The issue of support will also likely be raised. What if the customized version breaks - who will "support" it? Yes, yes, we all know the internal team of developers will - assuming they weren't laid off in the last "shareholder value" improvement exercise (a constant risk in corporate America). But IT directors tend to go the other direction, from what I've seen - they want to outsource support (and legal indemnification) for open source software, so it can be treated as if it were proprietary. Proprietary means comfort; a target at which the finger can point if Something Bad Happens. This tendency is likely the foundation of IBM's business case for Symphony, by the way.

          Finally, if a support team were to be established in a corporation to produce a custom version of OOo, they would need to have some type of development environment. As much fun as bashing Microsoft may be, Visual Studio and .NET are not technically inferior products. So a corporation is unlikely to consider that an inferior option to, say, Eclipse technology. Sure, it costs a lot more - but it's a small number of licenses. They probably wouldn't hesitate.

          But in the end, I suspect a lot of corporations just want to write scripts and such without mucking around in the source code proper. The issues most likely to resonate are: (1) How do you efficiently distribute the customizations? (2) How hard are they to develop and maintain? and (3) Can we use them on all of our platforms as is, or do we have to port or (ack!) redevelop for each platform? The third is where Microsoft's "Windows Everywhere" bias may hurt them with this decision to abandon VBA. (Gee, now I'm sure glad we chose to use Python [jython.org] as the scripting language in our internal applications! :-)

    • Re:Cross Platform? (Score:4, Insightful)

      by toQDuj (806112) on Tuesday January 15, 2008 @05:37PM (#22057674) Homepage Journal
      Nope, you misunderstand the strategy employed by Microsoft.

      First, they say they will make a sudden switch, everyone will be stumped, irked, and in various states of disbelief at their ballsy move.
      Then they will "concede" and support both scripting languages for one more version, and people will think they've won, and a gradual transition takes place. Managers are happy because they "made" Microsoft change their position on abandoning VB right away, and Microsoft will be happy because they were planning it all along. The only unhappy few are the IT people that get to recode from one language into another.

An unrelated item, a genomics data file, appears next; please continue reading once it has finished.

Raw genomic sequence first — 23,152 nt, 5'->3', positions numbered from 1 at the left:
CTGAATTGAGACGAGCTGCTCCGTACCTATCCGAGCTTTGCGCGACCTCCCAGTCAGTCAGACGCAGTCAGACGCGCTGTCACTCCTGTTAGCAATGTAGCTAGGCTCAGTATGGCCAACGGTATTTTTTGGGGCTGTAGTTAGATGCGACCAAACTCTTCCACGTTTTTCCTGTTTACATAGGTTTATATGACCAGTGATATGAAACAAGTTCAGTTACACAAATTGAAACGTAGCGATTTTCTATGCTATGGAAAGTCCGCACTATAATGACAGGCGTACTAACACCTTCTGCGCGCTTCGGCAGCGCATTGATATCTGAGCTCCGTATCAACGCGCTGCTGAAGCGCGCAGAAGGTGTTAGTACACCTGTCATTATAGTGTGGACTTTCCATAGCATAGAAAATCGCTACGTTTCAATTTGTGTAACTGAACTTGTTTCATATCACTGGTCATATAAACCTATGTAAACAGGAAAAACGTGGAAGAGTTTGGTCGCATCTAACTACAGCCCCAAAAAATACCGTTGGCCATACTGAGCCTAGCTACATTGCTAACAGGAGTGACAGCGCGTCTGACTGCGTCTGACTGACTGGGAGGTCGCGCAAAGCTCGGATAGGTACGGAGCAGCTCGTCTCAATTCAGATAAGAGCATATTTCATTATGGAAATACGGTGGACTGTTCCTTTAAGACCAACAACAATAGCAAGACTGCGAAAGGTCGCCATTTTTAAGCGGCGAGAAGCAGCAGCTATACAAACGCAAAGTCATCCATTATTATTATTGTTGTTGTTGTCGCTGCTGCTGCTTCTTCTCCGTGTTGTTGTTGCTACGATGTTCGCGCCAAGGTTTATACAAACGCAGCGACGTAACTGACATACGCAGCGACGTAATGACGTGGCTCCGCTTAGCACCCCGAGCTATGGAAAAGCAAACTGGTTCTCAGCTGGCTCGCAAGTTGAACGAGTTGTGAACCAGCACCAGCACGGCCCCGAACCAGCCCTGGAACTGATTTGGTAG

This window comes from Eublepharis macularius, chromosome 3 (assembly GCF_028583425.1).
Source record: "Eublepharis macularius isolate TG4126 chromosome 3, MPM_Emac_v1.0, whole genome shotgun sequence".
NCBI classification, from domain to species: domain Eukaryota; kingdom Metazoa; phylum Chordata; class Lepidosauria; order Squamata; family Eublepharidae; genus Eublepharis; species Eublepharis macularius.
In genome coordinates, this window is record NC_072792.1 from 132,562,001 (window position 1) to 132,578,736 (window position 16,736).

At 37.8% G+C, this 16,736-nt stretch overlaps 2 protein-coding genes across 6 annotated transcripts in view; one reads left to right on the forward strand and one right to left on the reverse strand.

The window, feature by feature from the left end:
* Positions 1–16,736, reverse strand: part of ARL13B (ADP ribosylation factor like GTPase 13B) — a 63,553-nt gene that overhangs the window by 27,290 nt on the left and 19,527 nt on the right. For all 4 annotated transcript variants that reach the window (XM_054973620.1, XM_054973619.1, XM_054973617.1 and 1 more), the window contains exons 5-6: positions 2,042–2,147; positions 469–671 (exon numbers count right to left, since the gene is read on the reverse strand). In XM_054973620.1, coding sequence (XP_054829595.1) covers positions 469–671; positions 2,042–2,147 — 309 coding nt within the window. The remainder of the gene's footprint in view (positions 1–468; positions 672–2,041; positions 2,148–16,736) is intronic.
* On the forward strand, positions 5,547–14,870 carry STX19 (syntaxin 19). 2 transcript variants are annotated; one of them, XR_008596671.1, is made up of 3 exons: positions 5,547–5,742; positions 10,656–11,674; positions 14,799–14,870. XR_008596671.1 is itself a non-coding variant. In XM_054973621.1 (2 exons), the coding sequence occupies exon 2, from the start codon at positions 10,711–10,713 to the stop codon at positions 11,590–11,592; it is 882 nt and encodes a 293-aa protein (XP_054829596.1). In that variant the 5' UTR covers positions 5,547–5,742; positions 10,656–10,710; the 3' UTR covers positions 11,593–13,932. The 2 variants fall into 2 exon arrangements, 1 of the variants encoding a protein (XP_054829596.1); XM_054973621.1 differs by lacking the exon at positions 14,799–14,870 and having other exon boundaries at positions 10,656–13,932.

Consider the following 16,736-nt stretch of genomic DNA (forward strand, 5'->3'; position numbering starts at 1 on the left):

B.
      • Re:Cross Platform? (Score:4, Insightful)

        by CrazedWalrus (901897) on Wednesday January 16, 2008 @02:26PM (#22069366) Journal
        The great thing is that we've got a bunch of MS Access "applications" that we can't get funding to re-write properly. Once Office doesn't support VBA, they'll have no choice. We'll then migrate them to unix land and probably Sybase, Oracle, or Postgres.

        Allowing business users to have Access is like giving an unsupervised 6 year old a handgun. They can work it, but they have no idea how to be responsible with it and will probably do much more harm than good.
    • Glass House? (Score:2, Insightful)

      by Anonymous Coward
      Because, as we know, all thing FOSS interoperate perfectly, and the people developing them always do a fantasticly stable and secure and well designed job.
      • Re: (Score:3, Insightful)

        No one ever contended that. The contention is that, when the inevitable conflicts occur, the user is not disenfranchised.
    • Re:Cross Platform? (Score:4, Insightful)

      by Jason Earl (1894) on Tuesday January 15, 2008 @06:48PM (#22058738) Homepage Journal

      I'm not surprised that Microsoft is dropping VBA support for the Mac. After all, the easiest way to kill the Mac as a viable business platform is to make it so that business applications written in VBA on top of Excel or Word no longer work on the Mac. Microsoft is starting to get a little worried about losing desktop marketshare to Apple, and a crippled or incompatible MS Office for Mac would fix that perfectly.